In the last two posts, I’ve explored the ancient Roman context of homosexuality. This, of course, will help color in the borders of the portrait that the New Testament paints—and yes, we’ll get to the New Testament in due time. I don’t want to attempt to broadcast what the New Testament says about such a delicate issue until I have understood the world in which it was written. We must first find out what the Bible meant to them before we can accurately know what it means for us.
For this post, I want to address the common view that Paul did not know about same-sex orientation. That is, he didn’t know what we now know (do we?) about biology playing a huge role in shaping one’s attraction. And so some say that if Paul only knew that same-sex attraction was determined, or influenced, at birth, he would not have said the things he did in Romans 1 and elsewhere.
Regardless of what Romans 1 means—which we’ll get to soon enough—this argument is historically fallacious.
Again, it is (obviously) true that we moderns have a much clearer (though still clouded) perspective on the biological and societal influence on homosexual behavior. And it’s also true that we now believe that the earth revolves around the sun. However, and again, I think this is overplayed. (The bit about orientation, not the earth and sun.) While the ancients didn’t have a highly developed understanding of potential biological causes of homosexual behavior, they did speculate at times about “nature” causing some men to desire to have sex with other men.
Aristotle, for instance, said that some homoerotic desires come from habit, but others spring from nature (Eth. 1148b, lines 28-34). In other words, some people are born with same sex desires. Another Greek writer (pseudo-Aristotelian Problemata 4.26) says that the desire of some males to play the passive role in intercourse is due to a “physiological abnormality.” The details are bizarre and scientifically bogus. But the point is: this writer believed that biology played a role. A second century Roman physician named Soranus disagrees that such behavior is physiological, but argues that it’s a result of some defect in the mind or spirit (De morbis chronicis 4:131, 132, 134). This view seems to be shared by Philo, the Hellenistic Jewish philosopher, who talks about “the disease of effeminacy in their souls” (VCon 60; Ab 136). A similar perspective is shared by fifth century Greek physician Hippocrates, who believed that “the conditions of both male effeminacy and female mannishness are determined genetically” (Thomas Hubbard referring to Hippocrates On Regimen, 1.28-29).
One of the most fascinating speculations is found in Phaedrus, who wrote his Fable around the time of Jesus. Phaedrus wonders why some women prefer women, and some men prefer men. He says (jokingly?) that the god Prometheus got drunk and attached male genitilia to women, and women
genitilia to men. In other words, some women are born trapped in men’s bodies while some men are trapped in women’s bodies (Phdr. 4.16). Sounds like an ancient myth about why some people are transsexual.
Now, to be sure, biological speculations such as these are relatively few. Most writers just talked about the same-sex activity of some individuals without referring to biological causes. In any case, to say that the ancients had no idea about biological influences over sexual orientation is—from everything I’ve read thus far—wrong.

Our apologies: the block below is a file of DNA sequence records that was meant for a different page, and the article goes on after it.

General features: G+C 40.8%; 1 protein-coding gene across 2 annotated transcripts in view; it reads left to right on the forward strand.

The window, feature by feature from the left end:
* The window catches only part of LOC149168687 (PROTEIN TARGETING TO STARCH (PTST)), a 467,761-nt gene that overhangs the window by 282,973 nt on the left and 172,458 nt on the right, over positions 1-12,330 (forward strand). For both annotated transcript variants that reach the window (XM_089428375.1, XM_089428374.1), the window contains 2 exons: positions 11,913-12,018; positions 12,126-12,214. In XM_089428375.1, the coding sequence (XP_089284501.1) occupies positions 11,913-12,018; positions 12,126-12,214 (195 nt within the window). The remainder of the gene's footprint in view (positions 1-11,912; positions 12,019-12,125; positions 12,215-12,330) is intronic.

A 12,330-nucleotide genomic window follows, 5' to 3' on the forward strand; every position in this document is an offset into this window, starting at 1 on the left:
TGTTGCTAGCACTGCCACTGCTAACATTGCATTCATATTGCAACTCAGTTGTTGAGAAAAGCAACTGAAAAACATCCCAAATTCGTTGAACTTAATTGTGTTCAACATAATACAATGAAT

What does this mean for interpreting the New Testament passages about homosexual activity? I’ll conclude with two observations.
First, it’s inaccurate, or at least quite speculative, to say: If Paul understood what we know now, that some people are born with same sex orientation, then he would not have condemned such behavior. Since speculations about biological influence on same-sex orientation were around in Paul’s day, there’s no reason to believe that he was unaware of them.
Second, saying that Paul “condemns homosexuality” in, say, Romans 1 is slightly inaccurate. Why? Because it assumes that Paul is aware of a modern category or identity marker. Again, in the Roman world (i.e. Paul’s world), a man could have sex with his male slave and yet not be considered gay; that is, sexually oriented toward men. It all depends on whether he was “active” or “passive” in the act. So, the term “homosexuality” only clutters the biblical text. What Paul prohibits in Romans 1 (as I’ll show in a later post) is men having sex with men, and women having sex with women. It doesn’t matter for Paul whether or not they were “gay,” according to ancient standards. It was the act that mattered.
I know I’ve given this caveat several times, but I feel the need to give it again. This post (and every other post on this issue) is not attempting to make conclusive statements about how Christians should view homosexuality or the LGBT community. All I’m doing is trying to understand piece by piece the biblical passages that directly talk about same-sex intercourse. We have to first find all the pieces of the puzzle and arrange them in the right order—and resist cramming some pieces into spots they weren’t designed to fill (like Genesis 18-19) before we can step back and view the complete biblical portrait on this issue.
Gone are the days when mindlessly quoting verses at random helps the discussion—or people.